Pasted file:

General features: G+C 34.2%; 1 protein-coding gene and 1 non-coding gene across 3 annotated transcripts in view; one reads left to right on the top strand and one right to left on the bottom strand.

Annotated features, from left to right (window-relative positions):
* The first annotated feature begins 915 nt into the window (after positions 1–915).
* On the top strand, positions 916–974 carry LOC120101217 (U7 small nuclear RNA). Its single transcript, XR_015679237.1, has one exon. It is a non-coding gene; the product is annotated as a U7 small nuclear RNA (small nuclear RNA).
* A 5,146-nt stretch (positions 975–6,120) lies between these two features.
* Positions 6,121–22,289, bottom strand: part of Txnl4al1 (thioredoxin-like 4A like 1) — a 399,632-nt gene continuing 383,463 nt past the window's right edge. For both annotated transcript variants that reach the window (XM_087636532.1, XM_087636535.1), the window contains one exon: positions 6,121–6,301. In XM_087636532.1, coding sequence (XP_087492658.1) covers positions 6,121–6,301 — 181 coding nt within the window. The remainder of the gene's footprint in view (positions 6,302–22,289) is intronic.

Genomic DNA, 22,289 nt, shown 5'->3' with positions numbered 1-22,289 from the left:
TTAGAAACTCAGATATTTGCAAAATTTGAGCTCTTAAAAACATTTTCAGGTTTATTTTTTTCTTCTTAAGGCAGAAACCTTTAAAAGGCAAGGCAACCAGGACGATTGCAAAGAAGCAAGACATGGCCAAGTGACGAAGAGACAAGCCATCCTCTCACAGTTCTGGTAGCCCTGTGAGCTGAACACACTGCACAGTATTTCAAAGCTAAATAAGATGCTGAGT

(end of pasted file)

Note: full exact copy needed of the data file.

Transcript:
General features: G+C 34.2%; 1 protein-coding gene and 1 non-coding gene across 3 annotated transcripts in view; one reads left to right on the top strand and one right to left on the bottom strand.

Annotated features, from left to right (window-relative positions):
* The first annotated feature begins 915 nt into the window (after positions 1–915).
* On the top strand, positions 916–974 carry LOC120101217 (U7 small nuclear RNA). Its single transcript, XR_015679237.1, has one exon. It is a non-coding gene; the product is annotated as a U7 small nuclear RNA (small nuclear RNA).
* A 5,146-nt stretch (positions 975–6,120) lies between these two features.
* Positions 6,121–22,289, bottom strand: part of Txnl4al1 (thioredoxin-like 4A like 1) — a 399,632-nt gene continuing 383,463 nt past the window's right edge. For both annotated transcript variants that reach the window (XM_087636532.1, XM_087636535.1), the window contains one exon: positions 6,121–6,301. In XM_087636532.1, coding sequence (XP_087492658.1) covers positions 6,121–6,301 — 181 coding nt within the window. The remainder of the gene's footprint in view (positions 6,302–22,289) is intronic.

Genomic DNA, 22,289 nt, shown 5'->3' with positions numbered 1-22,289 from the left:
TTAGAAACTCAGATATTTGCAAAATTTGAGCTCTTAAAAACATTTTCAGGTTTATTTTTTTCTTCTTAAGGCAGAAACCTTTAAAAGGCAAGGCAACCAGGACGATTGCAAAGAAGCAAGACATGGCCAAGTGACGAAGAGACAAGCCATCCTCTCACAGTTCTGGTAGCCCTGTGAGCTGAACACACTGCACAGTATTTCAAAGCTAAATAAGATGCTGAGT